Upstairs, the dining room–which has laudatory reviews pasted about its entrance–is decorated in typical Chinatown style, with operating-theater lighting and a pared-down, anonymous decor. The large, glossy menu has four pages of photographs depicting the house specialties in splashy color, of which the predominant hues are orange and green. Happily, the food here does not make many concessions to the American palate, and the fish could not be fresher. There is jellyfish, cuttlefish, sea cucumber, fish maw, frogs and two kinds of pig stomach if you’re feeling adventurous. If you’re not, there’s a list of Szechuan dishes–including moo-shoo pork and orange beef–that seems oddly out of place.
“How about ducks’ tongues?” I asked my son. In the picture, they looked like Mrs. Paul’s fish sticks.
He gave me a withering look. “Think of all the ducks that went into making that one small plate.”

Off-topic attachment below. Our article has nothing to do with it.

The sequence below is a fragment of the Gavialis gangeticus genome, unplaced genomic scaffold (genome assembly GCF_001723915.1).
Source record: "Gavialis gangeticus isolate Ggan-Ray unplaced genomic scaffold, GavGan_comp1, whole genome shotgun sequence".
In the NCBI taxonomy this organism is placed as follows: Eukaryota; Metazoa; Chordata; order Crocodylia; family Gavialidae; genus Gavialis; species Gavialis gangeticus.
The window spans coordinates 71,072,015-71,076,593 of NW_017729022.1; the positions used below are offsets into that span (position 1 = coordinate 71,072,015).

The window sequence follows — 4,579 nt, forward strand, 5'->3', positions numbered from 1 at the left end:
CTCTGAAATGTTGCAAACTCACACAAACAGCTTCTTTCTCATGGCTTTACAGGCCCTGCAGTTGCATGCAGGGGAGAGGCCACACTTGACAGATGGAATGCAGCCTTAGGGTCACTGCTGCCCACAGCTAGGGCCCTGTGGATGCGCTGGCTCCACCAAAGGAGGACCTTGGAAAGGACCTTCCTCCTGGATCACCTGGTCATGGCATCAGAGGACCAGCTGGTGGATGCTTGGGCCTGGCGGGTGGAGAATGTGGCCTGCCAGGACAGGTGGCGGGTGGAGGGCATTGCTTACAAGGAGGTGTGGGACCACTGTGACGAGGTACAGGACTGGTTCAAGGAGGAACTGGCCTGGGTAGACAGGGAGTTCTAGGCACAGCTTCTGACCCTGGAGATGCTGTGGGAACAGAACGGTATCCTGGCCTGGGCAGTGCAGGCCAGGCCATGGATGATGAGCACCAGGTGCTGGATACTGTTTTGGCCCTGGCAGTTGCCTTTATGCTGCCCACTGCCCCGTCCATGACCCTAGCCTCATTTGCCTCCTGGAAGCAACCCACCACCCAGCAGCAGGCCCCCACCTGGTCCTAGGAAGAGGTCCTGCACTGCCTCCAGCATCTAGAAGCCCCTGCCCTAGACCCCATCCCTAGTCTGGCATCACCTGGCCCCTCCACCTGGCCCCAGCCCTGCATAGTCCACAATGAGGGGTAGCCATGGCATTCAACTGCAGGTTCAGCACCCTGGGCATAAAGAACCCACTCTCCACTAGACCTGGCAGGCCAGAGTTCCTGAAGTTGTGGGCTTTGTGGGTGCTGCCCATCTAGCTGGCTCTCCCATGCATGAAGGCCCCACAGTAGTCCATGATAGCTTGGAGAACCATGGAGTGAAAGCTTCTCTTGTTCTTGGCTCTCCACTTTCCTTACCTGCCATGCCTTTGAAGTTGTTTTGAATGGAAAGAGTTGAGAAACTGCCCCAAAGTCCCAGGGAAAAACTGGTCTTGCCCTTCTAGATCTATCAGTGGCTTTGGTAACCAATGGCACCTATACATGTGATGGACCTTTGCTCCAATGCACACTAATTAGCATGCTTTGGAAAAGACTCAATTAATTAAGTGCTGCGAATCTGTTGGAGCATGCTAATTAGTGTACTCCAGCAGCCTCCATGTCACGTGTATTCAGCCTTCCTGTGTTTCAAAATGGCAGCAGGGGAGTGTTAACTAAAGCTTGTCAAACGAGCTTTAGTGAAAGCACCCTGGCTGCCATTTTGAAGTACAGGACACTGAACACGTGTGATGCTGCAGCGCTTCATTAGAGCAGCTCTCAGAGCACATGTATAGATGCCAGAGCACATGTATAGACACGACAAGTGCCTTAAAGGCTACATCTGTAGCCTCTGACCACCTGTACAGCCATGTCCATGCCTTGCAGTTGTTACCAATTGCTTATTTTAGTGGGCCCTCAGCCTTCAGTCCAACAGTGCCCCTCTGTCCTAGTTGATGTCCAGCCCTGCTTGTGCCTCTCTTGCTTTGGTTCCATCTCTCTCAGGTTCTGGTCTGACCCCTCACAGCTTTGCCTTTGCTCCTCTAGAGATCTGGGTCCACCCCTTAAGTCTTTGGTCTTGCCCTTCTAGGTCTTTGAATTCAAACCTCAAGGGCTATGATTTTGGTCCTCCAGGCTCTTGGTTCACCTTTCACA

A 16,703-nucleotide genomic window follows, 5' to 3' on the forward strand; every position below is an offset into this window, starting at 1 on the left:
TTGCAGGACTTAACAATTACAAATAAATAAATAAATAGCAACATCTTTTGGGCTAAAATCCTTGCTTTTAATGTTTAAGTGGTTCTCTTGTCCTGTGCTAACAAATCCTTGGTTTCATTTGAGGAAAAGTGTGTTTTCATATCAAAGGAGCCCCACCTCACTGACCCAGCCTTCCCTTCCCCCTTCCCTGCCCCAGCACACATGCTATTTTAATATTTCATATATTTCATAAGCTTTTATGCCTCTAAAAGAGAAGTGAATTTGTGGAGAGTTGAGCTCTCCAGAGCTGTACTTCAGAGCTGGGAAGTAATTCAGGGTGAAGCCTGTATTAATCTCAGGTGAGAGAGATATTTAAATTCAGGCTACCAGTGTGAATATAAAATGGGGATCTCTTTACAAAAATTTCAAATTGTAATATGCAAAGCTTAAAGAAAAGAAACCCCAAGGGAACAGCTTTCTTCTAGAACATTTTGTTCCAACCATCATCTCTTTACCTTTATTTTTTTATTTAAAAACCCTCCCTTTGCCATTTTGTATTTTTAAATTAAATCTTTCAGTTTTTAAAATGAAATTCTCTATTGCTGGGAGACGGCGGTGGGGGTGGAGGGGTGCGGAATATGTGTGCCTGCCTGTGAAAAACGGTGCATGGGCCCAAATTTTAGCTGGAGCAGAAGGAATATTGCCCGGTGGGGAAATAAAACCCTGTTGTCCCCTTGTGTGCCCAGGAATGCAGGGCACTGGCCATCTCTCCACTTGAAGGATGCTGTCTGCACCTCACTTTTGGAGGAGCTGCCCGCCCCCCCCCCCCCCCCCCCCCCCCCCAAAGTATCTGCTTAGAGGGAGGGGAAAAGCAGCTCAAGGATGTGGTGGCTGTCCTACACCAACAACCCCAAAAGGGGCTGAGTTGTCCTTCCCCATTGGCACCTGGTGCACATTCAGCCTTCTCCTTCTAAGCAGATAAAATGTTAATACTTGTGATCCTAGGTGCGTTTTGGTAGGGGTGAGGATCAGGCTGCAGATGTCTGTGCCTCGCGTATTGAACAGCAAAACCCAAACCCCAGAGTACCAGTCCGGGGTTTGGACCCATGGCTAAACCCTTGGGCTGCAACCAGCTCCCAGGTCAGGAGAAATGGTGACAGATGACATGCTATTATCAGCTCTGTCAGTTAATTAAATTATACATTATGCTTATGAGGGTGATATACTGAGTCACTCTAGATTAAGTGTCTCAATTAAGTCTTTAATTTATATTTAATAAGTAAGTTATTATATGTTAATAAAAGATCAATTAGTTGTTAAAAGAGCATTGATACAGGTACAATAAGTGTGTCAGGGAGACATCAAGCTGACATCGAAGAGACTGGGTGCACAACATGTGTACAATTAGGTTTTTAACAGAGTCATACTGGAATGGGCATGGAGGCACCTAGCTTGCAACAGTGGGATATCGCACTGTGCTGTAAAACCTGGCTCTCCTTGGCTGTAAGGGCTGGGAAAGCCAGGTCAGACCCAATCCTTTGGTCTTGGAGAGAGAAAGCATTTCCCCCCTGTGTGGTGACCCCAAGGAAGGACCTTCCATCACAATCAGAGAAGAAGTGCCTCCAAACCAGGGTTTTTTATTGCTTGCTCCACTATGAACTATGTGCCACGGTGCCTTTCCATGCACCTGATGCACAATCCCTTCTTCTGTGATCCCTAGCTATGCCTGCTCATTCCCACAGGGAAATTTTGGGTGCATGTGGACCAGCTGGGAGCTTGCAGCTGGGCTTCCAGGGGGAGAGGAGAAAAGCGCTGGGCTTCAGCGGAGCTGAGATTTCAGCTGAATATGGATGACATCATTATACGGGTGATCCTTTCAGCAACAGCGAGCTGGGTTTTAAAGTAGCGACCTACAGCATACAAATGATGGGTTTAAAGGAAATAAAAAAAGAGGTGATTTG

By the time he’d counted 20 tongues, I’d lost my enthusiasm. (Granted, I’d tried duck’s tongue before and had been rather put off by that tiny bit of gristle running down the center.) I decided to order snails instead, but they had run out. The maître d’ suggested lobster, but I wasn’t in the mood to spend 45 bucks and listen to my son’s refrain: “How would you like it if you were a perfectly nice lobster and someone came along and took away your Mom or Dad and boiled them?” So we ordered one of the fish stick-like dishes: minced scallops and shrimp with apricot and apple wrapped in a crispy roll and served with a mayonnaise dipping sauce–pleasant but a little bland. We also had a plate of fried whitebait (“silverfish”) that were so heavily battered that it was hard to tell what was underneath, but at least they were crisp.